In the February 2014 Inflation Report the Bank of England published more information about its assessment of spare capacity. This box compared that assessment with our own output gap estimate at the time, highlighting some conceptual differences between the two.
The February 2014 Inflation Report saw the Bank of England publish more information about its projections and increase transparency over its assessment of spare capacity. This has prompted external commentators to compare the Bank’s assessment of spare capacity with our estimate of the output gap, which are both around -1½ per cent of GDP at the beginning of 2014. In making such comparisons, it is important to recognise that the Bank’s estimate of economic slack is conceptually different to the one we use to adjust the fiscal position for the effects of the economic cycle.
We are interested in what might be considered a long-term measure of spare capacity, which we call the output gap. This gives an indication of where the level of output might settle once all shocks have worked their way through the economy. The Bank is more concerned with what could be called a medium-term measure of spare capacity or economic slack, which is what can be expected to influence inflation over its shorter term policy horizon.
For example, long-term unemployment picked up over the course of the recession and around a third of those currently without jobs have been without one for six months or more. To the extent that these individuals have become disconnected from the labour market, there may be less room for employment to grow before exerting upward pressure on wages, and therefore inflation. Taking this into account, the Bank currently judges that the medium-term equilibrium unemployment rate is 6 to 6½ per cent and therefore unemployment currently lies around ¾ to 1¼ percentage points above this.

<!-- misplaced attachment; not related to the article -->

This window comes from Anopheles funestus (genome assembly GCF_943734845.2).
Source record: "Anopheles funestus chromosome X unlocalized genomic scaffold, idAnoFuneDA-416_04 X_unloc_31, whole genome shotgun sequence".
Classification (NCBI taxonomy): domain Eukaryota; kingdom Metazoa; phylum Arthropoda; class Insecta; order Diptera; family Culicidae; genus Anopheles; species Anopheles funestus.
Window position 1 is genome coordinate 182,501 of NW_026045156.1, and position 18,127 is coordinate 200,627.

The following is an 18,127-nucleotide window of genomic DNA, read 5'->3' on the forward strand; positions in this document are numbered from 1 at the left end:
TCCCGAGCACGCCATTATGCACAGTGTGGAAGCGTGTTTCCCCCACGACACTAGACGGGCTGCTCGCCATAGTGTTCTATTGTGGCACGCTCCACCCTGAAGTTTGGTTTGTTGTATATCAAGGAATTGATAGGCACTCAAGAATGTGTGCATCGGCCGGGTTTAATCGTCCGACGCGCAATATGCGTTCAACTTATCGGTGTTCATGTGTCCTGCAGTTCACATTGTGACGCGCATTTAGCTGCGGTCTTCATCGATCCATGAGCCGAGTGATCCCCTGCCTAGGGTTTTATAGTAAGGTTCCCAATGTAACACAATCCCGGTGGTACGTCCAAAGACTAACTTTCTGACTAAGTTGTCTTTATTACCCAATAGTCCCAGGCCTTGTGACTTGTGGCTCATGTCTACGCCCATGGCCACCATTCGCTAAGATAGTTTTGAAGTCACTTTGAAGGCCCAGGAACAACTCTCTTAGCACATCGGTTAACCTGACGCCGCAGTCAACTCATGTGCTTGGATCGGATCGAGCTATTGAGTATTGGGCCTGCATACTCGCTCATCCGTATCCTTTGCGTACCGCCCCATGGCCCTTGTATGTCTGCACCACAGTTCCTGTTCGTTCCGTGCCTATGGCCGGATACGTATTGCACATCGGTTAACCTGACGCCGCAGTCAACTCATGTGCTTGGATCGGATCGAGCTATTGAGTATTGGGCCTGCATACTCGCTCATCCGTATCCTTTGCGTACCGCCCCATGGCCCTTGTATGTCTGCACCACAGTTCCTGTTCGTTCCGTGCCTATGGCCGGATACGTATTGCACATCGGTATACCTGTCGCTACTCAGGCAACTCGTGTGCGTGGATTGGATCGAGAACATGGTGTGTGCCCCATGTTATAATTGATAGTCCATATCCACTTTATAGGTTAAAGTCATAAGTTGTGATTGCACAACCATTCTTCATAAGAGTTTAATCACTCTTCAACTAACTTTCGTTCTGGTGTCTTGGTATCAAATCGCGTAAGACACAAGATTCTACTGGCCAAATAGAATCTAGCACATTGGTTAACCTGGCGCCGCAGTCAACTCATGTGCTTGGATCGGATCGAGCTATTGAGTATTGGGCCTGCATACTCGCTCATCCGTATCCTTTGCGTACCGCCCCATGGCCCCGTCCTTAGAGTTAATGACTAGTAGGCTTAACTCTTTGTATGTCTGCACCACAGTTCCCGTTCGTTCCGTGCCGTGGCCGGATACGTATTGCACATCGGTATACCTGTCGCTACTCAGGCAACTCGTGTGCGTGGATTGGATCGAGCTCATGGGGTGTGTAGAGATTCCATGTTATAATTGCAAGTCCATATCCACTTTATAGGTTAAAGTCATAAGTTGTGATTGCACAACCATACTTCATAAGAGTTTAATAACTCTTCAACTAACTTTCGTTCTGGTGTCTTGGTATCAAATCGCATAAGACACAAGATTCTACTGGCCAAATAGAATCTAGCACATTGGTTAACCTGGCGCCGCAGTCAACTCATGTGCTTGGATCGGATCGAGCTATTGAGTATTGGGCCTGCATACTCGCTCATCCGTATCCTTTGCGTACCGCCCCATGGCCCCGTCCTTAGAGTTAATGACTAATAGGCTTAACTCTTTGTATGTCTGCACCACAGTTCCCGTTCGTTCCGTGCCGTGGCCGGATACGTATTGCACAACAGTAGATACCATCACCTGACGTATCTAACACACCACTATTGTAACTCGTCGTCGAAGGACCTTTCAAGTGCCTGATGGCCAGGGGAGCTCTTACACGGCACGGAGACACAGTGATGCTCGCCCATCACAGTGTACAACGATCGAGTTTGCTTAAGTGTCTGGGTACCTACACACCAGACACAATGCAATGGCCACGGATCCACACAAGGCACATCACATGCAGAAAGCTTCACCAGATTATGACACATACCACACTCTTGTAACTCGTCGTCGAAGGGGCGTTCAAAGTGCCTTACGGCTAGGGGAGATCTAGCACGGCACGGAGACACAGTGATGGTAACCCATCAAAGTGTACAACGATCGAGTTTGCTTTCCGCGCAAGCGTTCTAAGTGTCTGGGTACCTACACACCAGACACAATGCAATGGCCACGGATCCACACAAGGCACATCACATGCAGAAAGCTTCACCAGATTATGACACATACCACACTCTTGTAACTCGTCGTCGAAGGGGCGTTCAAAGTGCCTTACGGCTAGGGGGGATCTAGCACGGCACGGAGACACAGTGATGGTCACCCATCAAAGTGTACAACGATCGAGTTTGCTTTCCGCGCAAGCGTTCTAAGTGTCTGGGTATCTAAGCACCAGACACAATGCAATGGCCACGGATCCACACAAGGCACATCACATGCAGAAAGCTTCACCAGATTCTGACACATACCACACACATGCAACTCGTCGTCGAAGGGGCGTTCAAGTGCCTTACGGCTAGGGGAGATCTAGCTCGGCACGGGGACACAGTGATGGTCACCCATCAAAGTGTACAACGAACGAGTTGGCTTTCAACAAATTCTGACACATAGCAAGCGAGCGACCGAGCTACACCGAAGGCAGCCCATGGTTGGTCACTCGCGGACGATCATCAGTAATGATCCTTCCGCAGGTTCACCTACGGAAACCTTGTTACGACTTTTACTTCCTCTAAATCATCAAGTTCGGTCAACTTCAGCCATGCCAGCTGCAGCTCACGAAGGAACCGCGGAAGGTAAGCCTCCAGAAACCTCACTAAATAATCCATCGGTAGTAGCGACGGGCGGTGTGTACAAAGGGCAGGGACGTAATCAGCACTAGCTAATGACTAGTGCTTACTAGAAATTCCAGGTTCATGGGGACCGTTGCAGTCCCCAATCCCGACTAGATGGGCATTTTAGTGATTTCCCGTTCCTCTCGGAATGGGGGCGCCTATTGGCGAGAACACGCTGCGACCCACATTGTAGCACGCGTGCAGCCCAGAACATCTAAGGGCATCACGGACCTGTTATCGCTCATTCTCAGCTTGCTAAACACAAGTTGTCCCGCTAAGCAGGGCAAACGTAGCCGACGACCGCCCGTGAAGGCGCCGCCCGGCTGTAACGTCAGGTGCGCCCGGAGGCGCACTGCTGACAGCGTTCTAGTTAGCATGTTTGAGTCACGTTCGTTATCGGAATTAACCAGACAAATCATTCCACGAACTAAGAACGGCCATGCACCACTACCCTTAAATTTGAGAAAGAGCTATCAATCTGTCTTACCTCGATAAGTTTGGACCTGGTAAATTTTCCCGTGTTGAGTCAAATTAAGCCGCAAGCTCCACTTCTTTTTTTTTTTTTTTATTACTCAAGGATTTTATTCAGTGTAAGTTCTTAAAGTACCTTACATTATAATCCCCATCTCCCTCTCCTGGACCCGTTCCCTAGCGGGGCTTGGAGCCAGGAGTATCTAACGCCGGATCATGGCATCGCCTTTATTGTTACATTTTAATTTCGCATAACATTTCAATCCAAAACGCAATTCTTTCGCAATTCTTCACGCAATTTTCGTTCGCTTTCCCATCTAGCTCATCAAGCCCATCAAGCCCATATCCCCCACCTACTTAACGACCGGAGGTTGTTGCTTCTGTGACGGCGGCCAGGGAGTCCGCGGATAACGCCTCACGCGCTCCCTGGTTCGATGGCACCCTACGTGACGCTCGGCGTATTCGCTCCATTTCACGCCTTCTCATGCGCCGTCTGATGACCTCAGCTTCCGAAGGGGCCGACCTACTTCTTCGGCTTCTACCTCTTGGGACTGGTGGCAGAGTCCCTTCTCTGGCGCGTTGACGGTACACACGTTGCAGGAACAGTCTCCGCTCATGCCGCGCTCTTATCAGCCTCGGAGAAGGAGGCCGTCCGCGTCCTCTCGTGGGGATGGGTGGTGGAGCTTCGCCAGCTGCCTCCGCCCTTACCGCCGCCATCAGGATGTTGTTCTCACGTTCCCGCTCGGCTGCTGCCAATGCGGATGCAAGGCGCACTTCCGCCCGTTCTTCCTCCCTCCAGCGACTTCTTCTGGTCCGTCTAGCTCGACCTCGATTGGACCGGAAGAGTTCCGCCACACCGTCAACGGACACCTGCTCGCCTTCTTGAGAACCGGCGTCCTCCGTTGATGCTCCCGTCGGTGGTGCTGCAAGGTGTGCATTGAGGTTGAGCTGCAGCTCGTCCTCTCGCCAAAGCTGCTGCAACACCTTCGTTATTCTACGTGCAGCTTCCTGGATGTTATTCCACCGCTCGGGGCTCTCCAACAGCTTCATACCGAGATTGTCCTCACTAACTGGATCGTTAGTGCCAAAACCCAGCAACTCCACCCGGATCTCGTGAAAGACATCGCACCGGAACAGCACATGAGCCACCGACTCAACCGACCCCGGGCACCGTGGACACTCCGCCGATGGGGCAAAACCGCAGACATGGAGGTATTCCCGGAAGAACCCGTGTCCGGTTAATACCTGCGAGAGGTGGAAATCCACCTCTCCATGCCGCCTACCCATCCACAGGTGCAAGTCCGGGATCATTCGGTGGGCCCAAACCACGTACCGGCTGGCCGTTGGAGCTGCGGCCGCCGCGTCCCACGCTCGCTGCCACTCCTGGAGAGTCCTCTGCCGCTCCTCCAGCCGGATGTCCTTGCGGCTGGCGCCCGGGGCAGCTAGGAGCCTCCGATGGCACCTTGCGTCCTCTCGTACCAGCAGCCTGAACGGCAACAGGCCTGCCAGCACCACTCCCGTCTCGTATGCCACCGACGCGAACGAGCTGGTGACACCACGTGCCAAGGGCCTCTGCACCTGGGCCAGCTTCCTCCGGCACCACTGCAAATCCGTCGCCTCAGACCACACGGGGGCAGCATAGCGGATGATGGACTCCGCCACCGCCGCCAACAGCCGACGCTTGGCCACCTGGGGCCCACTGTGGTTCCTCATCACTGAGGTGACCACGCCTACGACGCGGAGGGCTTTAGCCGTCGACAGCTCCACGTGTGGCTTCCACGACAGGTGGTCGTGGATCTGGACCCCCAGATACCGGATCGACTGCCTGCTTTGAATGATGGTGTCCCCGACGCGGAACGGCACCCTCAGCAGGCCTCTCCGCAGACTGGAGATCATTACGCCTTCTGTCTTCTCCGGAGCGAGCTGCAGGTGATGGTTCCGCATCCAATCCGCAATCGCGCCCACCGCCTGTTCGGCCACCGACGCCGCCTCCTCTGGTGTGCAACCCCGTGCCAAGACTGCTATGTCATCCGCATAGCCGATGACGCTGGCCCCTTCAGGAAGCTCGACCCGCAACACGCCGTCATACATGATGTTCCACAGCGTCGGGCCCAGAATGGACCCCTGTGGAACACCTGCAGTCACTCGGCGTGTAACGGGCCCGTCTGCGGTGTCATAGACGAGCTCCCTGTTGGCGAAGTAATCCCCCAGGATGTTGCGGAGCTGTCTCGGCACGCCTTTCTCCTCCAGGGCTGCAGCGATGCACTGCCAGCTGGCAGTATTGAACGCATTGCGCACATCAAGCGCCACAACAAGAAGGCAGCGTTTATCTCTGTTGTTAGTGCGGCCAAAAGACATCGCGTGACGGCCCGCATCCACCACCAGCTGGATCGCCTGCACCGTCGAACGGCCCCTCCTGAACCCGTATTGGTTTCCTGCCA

But, in the fullness of time, many of the long-term unemployed are likely to find their way back into work, and spending on out-of-work benefits and receipts from income tax will come to reflect that. So to estimate the structural fiscal deficit, we need to take a longer view – we judge that the long-term structural unemployment rate is around 5¼ per cent and unemployment is around 1¾ percentage points above it. This assessment is broadly consistent with the Bank’s view that the medium-term equilibrium unemployment rate will fall as demand recovers.
Similarly, average hours worked have trended downwards for as long as the ONS has recorded them and we expect this long-run decline to continue, bearing down on tax receipts. But there may be more room to expand average hours over the Bank’s policy horizon without generating inflationary pressure. And while both we and the Bank expect productivity per hour to pick up as demand recovers, we see more scope for output to expand without employees putting in more hours.
So, while ‘slack in the economy’ sounds very much like ‘output gap’, it depends on the time horizon under consideration and, for this reason, our estimates and those of the Bank are not directly comparable. As it happens, both estimates currently lie at around -1½ per cent of GDP, but this masks a number of differing judgements over both where slack lies and the overall scope for growth in the medium term.